Seattle small business owners frustrated with lack of police response for property crimes, theft

SEATTLE - A man and woman burglary team got away with thousands of dollars of merchandise from a Seattle business, and local shop owners believe their crime spree extends throughout the city.

Around 4:30 a.m., surveillance cameras captured video of two crooks breaking into Sfingiday, a boutique in the Fremont neighborhood of Seattle.

The owner, Christine Olson, says it’s heartbreaking to watch thieves rifle through your business.

"It’s very unpleasant. It feels very violating," she said. "They were just in so fast. Their whole M-O is they climb in, two minutes, and roll out," Olson added.

Olson says the burglars got away with $12,000 in merchandise, and caused damage to their business, which they have to pay to fix.

Olson posted the surveillance video to social media to try and get more attention on the burglars, only to learn the two crooks are already very well known in the area.

"They can’t be, like, hitting every single business every week and nothing happening. Like, I can’t believe that they hit us last May, and they are still hitting small businesses in our neighborhoods," said Lois Ko.

Ko is the owner of Sweet Alchemy Ice Creamery in the University District neighborhood. She told FOX 13 Seattle that when she saw Olson’s surveillance footage, she knew it was the same people who broke into her business in 2023.

Both Olson and Ko say they have not heard any updates on the investigations into their cases, and they feel like they are the ones doing the police work.

"We are being detectives. We are talking with our neighbors. We are recognizing the people," she said.

Olson said it took SPD nearly two hours to respond to 911 calls when Sfinigday was broken into. She says things need to change.

"I’ve contacted the mayor. I’ve contacted the city of Seattle, and they don’t seem to care about property crime," said Olson.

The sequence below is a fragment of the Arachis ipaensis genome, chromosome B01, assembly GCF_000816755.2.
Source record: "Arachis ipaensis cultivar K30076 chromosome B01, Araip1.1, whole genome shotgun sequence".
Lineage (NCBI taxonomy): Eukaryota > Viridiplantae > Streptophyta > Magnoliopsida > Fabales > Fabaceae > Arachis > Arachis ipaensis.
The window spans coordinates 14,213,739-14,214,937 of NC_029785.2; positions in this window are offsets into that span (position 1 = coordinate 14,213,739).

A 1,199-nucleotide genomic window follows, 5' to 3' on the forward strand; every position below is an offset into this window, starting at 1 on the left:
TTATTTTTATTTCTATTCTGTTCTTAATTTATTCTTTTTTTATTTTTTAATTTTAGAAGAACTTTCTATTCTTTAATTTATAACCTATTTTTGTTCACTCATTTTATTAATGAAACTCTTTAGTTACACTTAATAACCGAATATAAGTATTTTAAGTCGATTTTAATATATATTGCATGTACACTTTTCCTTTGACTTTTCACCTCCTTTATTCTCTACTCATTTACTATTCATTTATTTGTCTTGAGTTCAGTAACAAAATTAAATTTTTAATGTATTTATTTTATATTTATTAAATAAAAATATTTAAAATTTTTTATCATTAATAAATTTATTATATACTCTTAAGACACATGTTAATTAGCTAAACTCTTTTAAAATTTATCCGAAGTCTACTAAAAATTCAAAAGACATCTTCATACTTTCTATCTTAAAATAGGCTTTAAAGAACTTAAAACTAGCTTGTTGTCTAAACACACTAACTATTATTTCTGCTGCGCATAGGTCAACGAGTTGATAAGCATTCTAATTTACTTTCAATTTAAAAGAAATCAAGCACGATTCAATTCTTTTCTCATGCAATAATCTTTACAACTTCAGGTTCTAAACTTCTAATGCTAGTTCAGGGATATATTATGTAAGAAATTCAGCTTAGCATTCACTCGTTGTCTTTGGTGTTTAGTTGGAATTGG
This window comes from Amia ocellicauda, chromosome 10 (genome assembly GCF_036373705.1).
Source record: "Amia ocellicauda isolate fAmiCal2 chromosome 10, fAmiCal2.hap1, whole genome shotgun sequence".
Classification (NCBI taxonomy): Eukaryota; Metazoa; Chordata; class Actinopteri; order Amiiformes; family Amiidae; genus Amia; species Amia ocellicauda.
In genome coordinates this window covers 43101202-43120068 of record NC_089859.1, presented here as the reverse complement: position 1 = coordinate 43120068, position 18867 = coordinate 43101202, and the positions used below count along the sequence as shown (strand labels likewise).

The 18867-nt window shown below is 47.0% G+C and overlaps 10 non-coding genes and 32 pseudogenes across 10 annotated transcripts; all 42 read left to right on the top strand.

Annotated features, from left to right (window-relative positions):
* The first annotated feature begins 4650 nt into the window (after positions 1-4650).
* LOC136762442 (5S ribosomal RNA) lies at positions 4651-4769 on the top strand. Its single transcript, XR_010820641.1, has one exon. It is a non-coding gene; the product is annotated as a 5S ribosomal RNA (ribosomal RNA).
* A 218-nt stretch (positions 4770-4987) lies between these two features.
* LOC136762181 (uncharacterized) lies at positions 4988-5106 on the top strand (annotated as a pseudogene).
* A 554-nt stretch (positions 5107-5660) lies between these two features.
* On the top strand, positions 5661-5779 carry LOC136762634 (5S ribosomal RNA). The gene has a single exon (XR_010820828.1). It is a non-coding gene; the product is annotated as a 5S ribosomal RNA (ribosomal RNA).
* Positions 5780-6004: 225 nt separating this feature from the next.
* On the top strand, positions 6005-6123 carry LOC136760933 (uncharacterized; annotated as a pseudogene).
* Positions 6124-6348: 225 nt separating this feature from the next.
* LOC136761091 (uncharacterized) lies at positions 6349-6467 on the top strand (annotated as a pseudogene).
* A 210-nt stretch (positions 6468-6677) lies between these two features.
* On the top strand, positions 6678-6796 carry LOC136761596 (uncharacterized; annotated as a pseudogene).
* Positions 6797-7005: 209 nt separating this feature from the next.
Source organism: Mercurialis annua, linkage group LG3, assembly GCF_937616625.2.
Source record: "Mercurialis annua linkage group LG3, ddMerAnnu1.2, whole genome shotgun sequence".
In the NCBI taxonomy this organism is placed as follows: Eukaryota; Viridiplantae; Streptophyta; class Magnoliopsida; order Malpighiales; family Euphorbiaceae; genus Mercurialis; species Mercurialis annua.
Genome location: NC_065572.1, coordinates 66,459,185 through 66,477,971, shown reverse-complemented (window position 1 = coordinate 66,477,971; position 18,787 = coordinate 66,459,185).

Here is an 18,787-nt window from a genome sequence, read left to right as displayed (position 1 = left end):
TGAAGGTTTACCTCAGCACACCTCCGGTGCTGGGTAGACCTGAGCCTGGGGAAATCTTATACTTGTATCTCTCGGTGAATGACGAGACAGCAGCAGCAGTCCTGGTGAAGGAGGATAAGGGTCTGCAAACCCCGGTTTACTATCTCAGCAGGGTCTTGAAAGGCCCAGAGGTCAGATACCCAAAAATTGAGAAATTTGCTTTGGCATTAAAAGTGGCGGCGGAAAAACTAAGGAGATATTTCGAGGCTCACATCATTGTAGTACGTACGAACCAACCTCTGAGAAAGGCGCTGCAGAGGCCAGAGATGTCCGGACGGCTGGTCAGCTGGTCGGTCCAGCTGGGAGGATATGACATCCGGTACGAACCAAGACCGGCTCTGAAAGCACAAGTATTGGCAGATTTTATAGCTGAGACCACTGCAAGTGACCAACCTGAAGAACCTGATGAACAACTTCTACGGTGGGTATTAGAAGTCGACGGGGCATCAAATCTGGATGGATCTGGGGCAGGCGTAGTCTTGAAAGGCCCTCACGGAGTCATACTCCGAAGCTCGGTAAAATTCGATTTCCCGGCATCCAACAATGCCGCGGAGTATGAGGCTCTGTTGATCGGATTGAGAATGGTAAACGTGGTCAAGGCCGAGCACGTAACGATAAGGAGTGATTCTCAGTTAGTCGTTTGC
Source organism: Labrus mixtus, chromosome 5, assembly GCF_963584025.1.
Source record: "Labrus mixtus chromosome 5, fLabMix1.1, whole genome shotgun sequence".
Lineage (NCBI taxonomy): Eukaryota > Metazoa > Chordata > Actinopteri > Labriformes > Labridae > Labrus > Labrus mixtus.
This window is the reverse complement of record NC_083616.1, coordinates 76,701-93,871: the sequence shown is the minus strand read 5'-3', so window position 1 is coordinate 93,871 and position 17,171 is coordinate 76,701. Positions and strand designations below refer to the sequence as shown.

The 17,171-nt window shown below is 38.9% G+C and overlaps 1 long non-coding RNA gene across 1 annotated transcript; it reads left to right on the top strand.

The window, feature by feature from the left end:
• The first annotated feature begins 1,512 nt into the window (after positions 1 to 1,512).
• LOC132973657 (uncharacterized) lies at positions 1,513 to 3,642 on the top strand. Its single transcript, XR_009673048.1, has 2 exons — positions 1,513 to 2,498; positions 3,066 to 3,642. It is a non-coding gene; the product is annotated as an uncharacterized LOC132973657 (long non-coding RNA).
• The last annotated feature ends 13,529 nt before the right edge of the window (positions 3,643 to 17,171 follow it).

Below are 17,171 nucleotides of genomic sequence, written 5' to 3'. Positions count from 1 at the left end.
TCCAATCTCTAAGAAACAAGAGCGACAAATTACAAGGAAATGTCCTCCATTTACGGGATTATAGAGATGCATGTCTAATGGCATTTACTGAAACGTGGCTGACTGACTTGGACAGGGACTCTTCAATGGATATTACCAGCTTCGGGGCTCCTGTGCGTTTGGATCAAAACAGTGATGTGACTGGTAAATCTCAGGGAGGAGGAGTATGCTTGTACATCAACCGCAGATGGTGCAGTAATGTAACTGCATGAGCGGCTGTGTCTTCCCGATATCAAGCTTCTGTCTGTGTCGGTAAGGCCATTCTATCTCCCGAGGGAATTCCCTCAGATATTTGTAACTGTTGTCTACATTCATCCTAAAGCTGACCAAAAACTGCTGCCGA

FOX 13 Seattle spoke with Seattle Police who told us they are investigating the break-in at Sfingiday and are looking into the possibility of the suspects being connected to other crimes.

The mayor’s office also sent us a statement regarding the concerns of small business owners:

Seattle’s small business owners deserve to be heard and have their concerns addressed. The City’s Office of Economic Development has been a part of our recent One Seattle Community Safety forums for exactly this reason, to help understand the safety concerns of businesses and share available resources.

Mayor Harrell remains committed to a holistic approach to improving public safety and reducing crime in Seattle and has made addressing SPD’s staffing crisis a top priority. We have been seeing encouraging signs through our Comprehensive Recruitment and Retention Plan to attract more officers, with an average of nearly 275 people applying to SPD each month – the highest rate in over two years.

The new contract for rank-and-file police officers, signed into law by Mayor Harrell yesterday, is also an important step to boost recruitment and retention efforts by making wages more competitive with other departments in Washington and nationally, helping us towards our goal of a well-staffed police department that is responsive to community needs.

In addition to law enforcement, we will also continue to implement community-based solutions, neighborhood activation, enhanced lighting, and beautification efforts to prevent crime.

Recognizing the important role small businesses play in our community, the City has also launched the Storefront Repair Fund, which provides tangible financial support to business owners to help them get back to baseline and recover following property damage.